Film Review: ‘Roma’ is a Celebration of Human Courage & Spirit

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CHICAGO – In one of the most arresting and beautiful films of the year, writer/director Alfonso Cuarón transports us back to 1970s Mexico City, to his childhood and his appreciation of memory. He also creates a human story around all the nostalgia, that all takes place in the neighborhood of “Roma.” Oscarman rating: 5.0/5.0
Rating: 5.0/5.0

The film is connectively expressive, from its hard look at domestic breakdown, its moments of relatable life emotions and its scenes of street fighting/anarchy. It was set in a time of difficult attitude and change, and the characters reflect that evolution. But the centerpiece is a domestic maid named Cleo, who slaves away for an upper middle class couple while at the same time embedding herself into that family. The understanding that Cuarón – who is known for his dramas (‘Y Tú Mama Tambien,” “Children of Men”), fantasy (“A Little Princess,” “Harry Potter 3”) and Oscar recognized films (“Gravity”) – is interpreting his inner consciousness, and that conjures the same feeling as Frederico Fellini’s classic “8-1/2.”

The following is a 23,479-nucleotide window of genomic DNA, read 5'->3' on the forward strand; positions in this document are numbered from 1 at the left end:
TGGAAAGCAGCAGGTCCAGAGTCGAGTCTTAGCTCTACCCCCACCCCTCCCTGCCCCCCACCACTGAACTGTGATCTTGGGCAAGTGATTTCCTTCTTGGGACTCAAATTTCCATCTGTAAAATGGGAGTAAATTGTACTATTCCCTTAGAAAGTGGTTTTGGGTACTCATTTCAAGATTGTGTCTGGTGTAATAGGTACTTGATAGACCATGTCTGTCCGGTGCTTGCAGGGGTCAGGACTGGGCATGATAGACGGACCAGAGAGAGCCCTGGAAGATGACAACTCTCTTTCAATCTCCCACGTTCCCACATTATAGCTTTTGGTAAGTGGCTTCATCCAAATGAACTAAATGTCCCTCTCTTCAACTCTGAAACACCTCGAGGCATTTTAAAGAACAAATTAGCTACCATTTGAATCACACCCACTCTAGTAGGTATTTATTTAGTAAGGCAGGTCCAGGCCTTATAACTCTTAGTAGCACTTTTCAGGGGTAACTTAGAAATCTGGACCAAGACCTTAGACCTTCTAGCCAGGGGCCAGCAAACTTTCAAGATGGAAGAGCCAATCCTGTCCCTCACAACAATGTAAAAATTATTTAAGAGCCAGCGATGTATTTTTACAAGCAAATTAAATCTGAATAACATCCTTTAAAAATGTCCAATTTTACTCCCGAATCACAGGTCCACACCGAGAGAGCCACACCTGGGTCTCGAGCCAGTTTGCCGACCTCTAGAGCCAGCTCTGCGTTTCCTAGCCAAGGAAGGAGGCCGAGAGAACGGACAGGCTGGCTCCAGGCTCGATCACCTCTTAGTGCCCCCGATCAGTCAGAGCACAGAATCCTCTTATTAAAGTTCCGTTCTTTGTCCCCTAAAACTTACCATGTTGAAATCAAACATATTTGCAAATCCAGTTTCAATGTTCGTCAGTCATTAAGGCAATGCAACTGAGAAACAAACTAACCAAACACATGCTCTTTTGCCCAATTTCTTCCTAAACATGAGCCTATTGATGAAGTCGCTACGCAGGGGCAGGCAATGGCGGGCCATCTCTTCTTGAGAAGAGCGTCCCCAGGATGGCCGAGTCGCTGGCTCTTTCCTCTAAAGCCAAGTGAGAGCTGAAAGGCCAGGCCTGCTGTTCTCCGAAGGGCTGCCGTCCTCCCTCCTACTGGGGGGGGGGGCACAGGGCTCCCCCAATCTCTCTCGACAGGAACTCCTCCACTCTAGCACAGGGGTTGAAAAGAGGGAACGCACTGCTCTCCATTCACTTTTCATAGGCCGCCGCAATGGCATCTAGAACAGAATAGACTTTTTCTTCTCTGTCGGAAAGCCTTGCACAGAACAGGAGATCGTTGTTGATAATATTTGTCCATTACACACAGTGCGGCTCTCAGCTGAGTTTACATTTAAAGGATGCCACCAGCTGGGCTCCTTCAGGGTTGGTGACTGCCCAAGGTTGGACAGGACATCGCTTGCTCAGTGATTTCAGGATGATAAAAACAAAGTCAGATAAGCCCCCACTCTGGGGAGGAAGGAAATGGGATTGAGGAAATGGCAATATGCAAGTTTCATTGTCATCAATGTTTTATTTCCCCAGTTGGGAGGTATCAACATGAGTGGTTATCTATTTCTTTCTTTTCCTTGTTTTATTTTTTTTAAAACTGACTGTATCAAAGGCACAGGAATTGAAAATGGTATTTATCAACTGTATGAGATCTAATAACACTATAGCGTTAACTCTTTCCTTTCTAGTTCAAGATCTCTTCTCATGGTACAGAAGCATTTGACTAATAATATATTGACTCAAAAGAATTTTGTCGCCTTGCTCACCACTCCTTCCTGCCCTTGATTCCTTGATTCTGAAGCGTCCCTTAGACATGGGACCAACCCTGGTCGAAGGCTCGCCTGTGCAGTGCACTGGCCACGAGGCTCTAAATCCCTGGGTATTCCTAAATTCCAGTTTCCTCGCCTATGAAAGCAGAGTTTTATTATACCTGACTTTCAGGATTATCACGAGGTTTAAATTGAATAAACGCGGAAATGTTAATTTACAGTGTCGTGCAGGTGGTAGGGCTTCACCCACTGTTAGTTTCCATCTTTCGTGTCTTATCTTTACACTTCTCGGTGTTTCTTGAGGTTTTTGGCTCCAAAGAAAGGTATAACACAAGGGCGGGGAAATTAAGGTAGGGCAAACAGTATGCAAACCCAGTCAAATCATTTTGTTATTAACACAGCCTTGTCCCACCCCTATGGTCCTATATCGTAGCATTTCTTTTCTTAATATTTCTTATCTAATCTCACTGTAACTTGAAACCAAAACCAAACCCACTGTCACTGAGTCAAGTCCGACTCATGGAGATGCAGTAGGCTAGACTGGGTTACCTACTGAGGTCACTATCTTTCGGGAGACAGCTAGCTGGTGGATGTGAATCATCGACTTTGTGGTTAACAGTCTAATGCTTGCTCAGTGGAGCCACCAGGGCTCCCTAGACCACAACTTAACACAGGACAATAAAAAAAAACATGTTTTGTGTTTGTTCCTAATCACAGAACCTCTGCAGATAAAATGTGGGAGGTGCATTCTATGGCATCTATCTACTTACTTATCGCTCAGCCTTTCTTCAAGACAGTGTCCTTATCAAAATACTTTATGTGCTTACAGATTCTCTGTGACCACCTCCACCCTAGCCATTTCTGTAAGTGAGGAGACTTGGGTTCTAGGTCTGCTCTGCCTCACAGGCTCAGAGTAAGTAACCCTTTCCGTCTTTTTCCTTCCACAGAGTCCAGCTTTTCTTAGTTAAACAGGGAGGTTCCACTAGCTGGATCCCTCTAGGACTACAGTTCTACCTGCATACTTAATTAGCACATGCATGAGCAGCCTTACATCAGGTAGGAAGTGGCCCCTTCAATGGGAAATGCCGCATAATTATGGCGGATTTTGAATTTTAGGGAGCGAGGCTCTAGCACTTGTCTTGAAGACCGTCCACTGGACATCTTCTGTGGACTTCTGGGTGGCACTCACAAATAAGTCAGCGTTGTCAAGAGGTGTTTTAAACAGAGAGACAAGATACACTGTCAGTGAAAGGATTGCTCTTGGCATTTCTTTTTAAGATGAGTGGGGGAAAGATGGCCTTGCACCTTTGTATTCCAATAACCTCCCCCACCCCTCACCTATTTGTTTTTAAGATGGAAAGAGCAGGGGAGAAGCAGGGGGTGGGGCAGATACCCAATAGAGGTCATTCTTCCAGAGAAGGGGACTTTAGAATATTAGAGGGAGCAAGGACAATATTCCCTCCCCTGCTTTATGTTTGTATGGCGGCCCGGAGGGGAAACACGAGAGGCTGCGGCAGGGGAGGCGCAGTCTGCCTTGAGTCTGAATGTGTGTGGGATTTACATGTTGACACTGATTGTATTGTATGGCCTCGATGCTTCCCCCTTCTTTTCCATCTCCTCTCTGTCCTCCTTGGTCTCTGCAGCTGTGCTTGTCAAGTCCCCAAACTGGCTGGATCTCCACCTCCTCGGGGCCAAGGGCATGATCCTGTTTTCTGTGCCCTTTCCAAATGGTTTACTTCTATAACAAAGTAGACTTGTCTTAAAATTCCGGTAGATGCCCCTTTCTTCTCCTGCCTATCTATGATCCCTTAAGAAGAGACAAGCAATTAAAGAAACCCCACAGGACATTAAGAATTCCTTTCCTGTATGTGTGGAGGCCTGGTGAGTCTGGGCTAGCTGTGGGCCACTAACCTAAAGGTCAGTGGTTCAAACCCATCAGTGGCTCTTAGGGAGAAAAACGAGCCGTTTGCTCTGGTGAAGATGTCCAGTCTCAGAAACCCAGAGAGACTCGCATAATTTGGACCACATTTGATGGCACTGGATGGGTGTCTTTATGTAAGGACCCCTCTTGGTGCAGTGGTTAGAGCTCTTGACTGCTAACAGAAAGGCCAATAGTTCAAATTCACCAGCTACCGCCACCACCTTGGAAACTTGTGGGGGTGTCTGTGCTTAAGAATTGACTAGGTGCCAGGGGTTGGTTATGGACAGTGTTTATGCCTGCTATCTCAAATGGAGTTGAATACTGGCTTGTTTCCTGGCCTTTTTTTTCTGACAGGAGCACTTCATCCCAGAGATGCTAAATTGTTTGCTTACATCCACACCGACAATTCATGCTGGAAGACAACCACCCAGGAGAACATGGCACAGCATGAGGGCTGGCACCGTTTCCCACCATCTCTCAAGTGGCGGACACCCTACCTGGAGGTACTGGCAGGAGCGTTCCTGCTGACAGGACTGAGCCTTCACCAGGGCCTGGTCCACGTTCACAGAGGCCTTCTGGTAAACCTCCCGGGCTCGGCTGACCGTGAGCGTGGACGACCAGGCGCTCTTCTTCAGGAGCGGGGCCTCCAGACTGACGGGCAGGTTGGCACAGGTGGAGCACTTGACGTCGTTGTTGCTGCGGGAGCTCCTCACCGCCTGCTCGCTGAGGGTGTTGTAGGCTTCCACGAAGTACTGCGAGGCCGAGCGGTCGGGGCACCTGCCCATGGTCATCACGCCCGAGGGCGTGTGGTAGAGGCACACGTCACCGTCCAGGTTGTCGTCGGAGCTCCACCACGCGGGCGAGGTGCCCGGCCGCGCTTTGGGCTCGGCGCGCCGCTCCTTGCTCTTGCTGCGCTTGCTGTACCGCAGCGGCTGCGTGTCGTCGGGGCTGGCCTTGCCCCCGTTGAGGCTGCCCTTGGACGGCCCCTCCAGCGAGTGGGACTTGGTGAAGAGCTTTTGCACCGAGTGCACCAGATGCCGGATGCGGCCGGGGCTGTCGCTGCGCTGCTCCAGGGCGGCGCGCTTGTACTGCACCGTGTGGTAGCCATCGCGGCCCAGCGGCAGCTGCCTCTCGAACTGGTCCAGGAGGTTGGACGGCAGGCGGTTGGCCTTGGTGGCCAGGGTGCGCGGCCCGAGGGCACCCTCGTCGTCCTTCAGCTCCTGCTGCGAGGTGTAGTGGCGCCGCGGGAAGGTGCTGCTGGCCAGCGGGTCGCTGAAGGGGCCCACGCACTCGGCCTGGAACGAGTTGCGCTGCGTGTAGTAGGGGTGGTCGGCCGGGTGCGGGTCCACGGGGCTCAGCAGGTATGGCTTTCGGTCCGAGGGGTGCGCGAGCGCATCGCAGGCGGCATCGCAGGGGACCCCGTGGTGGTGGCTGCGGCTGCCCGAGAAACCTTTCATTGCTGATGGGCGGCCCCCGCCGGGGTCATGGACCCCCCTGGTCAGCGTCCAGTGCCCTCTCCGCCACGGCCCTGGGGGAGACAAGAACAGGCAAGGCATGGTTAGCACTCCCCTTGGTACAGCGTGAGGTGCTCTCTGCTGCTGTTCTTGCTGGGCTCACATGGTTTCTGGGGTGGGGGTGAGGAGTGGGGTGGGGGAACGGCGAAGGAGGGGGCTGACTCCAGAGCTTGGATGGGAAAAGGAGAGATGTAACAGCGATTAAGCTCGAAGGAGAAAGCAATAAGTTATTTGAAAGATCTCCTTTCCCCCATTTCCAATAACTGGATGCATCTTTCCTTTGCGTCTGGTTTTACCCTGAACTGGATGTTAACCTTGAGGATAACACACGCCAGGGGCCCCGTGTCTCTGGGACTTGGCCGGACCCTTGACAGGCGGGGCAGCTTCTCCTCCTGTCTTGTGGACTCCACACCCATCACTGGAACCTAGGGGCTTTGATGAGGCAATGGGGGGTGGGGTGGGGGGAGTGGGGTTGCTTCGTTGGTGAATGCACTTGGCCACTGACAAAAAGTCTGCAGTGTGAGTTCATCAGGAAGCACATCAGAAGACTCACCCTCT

The events of the film takes place in 1970 and ’71 in the Mexico City neighborhood of Roma, as Cleo (Yalitza Aparico) is a domestic maid in the home of Sofia (Marina de Tavira) and Antonio (Fernando Grediaga), plus their four young children. Sofia and Antonio’s marriage is on the skids, but the matriarch tries to hide it from the kids and the rest of the household.

Cleo has a burgeoning relationship with Fermin (Jorge Antonio Guerrero), and gets pregnant by him. He runs away after hearing the news, and refuses to acknowledge his role in the expectancy. Cleo brings the baby to term, and her water breaks while street violence is occurring. The circumstances of the birth will haunt Cleo and the family going forward.

“Roma” continues its limited release in Chicago on December 6th, and will be released on Netflix December 14th. Featuring Yalitza Aparicio, Marina de Tavira, Fernando Grediaga, Jorge Antonio Guerrero and Nancy Garcia Garcia. Written and directed by Alfonso Cuarón. Rated “R”

StarContinue reading for Patrick McDonald’s full review of “Roma”

Yalitza Aparico as Cleo in ‘Roma’
Photo credit: Netflix

StarContinue reading for Patrick McDonald’s full review of “Roma”

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